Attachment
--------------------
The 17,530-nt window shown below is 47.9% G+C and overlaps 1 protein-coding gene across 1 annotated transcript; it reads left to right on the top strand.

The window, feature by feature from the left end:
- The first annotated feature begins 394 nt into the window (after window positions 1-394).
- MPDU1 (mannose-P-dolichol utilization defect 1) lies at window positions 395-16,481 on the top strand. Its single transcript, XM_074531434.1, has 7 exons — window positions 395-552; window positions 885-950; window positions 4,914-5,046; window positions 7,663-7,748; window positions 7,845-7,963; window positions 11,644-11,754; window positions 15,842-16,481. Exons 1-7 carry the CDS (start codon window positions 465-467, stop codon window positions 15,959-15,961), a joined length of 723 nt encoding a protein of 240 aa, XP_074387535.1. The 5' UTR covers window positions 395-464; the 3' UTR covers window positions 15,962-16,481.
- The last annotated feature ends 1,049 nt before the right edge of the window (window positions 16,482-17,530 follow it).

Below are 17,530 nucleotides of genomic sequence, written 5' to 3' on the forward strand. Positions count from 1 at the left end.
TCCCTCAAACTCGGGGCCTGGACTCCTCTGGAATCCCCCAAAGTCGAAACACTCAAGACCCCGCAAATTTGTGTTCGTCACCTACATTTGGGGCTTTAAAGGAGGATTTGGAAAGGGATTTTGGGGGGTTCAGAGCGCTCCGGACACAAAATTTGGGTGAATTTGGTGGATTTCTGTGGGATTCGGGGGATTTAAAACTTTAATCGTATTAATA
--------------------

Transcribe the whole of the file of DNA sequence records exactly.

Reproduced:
The 17,530-nt window shown below is 47.9% G+C and overlaps 1 protein-coding gene across 1 annotated transcript; it reads left to right on the top strand.

The window, feature by feature from the left end:
- The first annotated feature begins 394 nt into the window (after window positions 1-394).
- MPDU1 (mannose-P-dolichol utilization defect 1) lies at window positions 395-16,481 on the top strand. Its single transcript, XM_074531434.1, has 7 exons — window positions 395-552; window positions 885-950; window positions 4,914-5,046; window positions 7,663-7,748; window positions 7,845-7,963; window positions 11,644-11,754; window positions 15,842-16,481. Exons 1-7 carry the CDS (start codon window positions 465-467, stop codon window positions 15,959-15,961), a joined length of 723 nt encoding a protein of 240 aa, XP_074387535.1. The 5' UTR covers window positions 395-464; the 3' UTR covers window positions 15,962-16,481.
- The last annotated feature ends 1,049 nt before the right edge of the window (window positions 16,482-17,530 follow it).

Below are 17,530 nucleotides of genomic sequence, written 5' to 3' on the forward strand. Positions count from 1 at the left end.
TCCCTCAAACTCGGGGCCTGGACTCCTCTGGAATCCCCCAAAGTCGAAACACTCAAGACCCCGCAAATTTGTGTTCGTCACCTACATTTGGGGCTTTAAAGGAGGATTTGGAAAGGGATTTTGGGGGGTTCAGAGCGCTCCGGACACAAAATTTGGGTGAATTTGGTGGATTTCTGTGGGATTCGGGGGATTTAAAACTTTAATCGTATTAATA